Tuesday, December 26, 2017

Our Plastic Planet

A million plastic bottles are bought around the world every minute with most ending up in landfill or the sea.  8.3bn tonnes of plastic since the 1950s have been produced. Global plastic is already causing widespread damage to oceans, habitats and food chains, is set to increase dramatically over the next 10 years after multibillion-dollar investments in a new generation of plastics plants in the US. New plastic production facilities that will swamp efforts to move the global economy away from single use, throw away plastic products.The huge investment in plastic production has been driven by the shale gas boom in the US. This has resulted in one of the raw materials used to produce plastic resin – natural gas liquids – dropping dramatically in price.

“I can summarise the boom in plastics facilities in two words,” Kevin Swift, chief economist at the ACC, told the Guardian. “Shale gas.” He added: “There has been a revolution in the US with the shale gas technologies, with the fracking, the horizontal drilling. The cost of our raw material base has gone down by roughly two thirds.”
Steven Feit, from the Centre for Environmental International Law which has researched the impact of the US shale boom on plastics, said: “The link between the shale gas boom in the United States and the ongoing – and accelerating – global plastics crisis cannot be ignored. “In the US, fossil fuel and petrochemical companies are investing hundreds of billions of dollars to expand plastic production capacity... All this buildout, if allowed to proceed, will flood the global market with even more disposable, unmanageable plastic for decades to come.”
The American Chemistry Council says that since 2010 this has led to $186bn dollars being invested in 318 new projects. Almost half of them are already under construction or have been completed. The rest are at the planning stage. Fossil fuel companies like Exxon Mobile Chemical and Shell Chemical are among those who have ploughed investment into new facilities that will produce the raw material for everyday plastics from packaging to bottles, trays, and cartons. The new facilities will help fuel a 40% rise in plastic production in the next decade, according to experts, exacerbating the plastic pollution crisis.  Earlier this year scientists warned that it risked near permanent contamination of the planet and at a UN environment conference in Kenya this month the scale of plastic in the sea was described as an “ocean armageddon”.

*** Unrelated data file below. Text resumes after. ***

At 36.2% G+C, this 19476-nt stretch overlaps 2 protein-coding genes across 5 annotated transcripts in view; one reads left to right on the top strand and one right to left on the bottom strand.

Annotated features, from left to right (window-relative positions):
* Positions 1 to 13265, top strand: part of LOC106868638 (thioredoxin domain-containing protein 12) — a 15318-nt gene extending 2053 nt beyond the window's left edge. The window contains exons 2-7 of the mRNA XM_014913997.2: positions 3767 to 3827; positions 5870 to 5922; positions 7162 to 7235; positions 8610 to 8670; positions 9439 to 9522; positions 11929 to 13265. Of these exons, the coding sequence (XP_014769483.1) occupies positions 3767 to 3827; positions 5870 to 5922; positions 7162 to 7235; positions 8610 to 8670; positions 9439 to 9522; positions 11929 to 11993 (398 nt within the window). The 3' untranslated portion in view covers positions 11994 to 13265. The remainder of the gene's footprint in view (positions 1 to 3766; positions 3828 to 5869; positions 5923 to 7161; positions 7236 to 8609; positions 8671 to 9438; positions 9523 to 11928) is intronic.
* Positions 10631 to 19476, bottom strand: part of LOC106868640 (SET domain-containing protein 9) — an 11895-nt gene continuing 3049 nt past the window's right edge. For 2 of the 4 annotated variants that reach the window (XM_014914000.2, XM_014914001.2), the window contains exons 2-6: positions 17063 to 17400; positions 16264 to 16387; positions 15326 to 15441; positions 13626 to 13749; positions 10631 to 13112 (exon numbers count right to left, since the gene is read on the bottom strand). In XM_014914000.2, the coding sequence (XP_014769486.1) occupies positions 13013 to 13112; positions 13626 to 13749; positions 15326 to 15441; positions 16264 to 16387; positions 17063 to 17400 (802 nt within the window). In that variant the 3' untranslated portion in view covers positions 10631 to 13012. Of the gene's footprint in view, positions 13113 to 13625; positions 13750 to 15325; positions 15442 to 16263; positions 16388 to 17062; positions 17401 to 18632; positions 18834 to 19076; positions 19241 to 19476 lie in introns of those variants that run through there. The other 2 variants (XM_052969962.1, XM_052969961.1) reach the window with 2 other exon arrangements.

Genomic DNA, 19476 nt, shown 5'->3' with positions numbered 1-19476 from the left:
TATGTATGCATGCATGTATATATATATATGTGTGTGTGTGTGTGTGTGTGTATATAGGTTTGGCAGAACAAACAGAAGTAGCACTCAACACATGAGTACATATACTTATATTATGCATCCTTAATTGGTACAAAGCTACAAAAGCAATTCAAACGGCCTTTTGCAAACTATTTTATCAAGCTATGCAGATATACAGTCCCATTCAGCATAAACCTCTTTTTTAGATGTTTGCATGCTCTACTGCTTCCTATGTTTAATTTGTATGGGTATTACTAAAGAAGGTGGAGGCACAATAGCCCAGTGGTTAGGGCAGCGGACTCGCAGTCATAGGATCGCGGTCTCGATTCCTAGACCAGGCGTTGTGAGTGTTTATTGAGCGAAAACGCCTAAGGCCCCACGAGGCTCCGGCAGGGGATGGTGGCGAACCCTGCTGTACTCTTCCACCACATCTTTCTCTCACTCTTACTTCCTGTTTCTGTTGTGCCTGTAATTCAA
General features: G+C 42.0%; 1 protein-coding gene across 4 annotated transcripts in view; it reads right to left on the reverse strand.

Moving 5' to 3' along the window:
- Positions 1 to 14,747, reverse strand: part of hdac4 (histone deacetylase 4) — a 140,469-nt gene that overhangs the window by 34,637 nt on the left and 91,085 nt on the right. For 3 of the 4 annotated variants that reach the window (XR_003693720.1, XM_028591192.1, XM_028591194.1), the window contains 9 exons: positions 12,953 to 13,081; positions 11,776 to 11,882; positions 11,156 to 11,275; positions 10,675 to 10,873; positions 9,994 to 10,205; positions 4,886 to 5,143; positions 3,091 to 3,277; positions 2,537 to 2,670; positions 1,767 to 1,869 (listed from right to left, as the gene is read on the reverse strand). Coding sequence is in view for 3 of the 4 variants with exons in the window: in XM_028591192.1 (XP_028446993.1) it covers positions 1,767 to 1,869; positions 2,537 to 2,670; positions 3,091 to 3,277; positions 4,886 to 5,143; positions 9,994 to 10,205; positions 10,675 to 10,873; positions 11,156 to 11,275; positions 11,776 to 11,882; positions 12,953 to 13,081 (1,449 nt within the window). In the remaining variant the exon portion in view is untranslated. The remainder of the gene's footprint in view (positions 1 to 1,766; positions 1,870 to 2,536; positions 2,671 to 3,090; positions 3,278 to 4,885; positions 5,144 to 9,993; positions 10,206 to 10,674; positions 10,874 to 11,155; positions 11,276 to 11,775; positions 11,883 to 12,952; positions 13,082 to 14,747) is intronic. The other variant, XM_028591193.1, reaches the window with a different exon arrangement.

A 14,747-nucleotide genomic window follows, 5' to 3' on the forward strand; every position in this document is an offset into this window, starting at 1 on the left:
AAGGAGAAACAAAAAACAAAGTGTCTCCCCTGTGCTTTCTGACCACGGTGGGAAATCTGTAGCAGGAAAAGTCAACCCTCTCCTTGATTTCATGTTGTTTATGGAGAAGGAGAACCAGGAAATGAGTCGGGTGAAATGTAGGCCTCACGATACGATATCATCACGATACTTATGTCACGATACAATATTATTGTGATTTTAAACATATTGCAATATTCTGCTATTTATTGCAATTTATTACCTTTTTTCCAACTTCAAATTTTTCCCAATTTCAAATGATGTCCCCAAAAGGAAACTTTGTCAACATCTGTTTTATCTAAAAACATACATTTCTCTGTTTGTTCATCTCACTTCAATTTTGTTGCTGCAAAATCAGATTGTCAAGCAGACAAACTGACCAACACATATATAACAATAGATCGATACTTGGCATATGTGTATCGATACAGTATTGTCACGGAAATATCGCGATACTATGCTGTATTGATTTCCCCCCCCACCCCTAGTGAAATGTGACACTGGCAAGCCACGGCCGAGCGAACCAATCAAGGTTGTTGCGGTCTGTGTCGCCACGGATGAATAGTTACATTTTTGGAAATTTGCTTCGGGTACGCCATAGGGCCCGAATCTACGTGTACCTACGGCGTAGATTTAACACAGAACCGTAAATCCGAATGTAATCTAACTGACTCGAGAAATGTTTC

Trump’s state visit to Saudi Arabia in May featured a little-noted deal signed set to worsen plastic pollution. ExxonMobil sealed a $10bn agreement with the state-owned Saudi Basic Industries Corporation (Sabic) to build the world’s largest plastics facility on the Texas coast, lavished with more than $1bn in tax breaks by local authorities in Texas to locate the plant on farmland just north of Corpus Christi, the spearhead of a US boom that will create an enormous new glut of bottles, food packaging, polyester clothing and other products that are already, once discarded, choking the world’s oceans and food chains. The Exxon-Sabic project, which will annually produce 1.8m tonnes of ethylene, a key building block of plastics, is just one of 11 chemical, refining, lubricant and gas projects Exxon is building along the US Gulf coast. The region is being divvied up in a multi-billion dollar push by fossil fuel companies.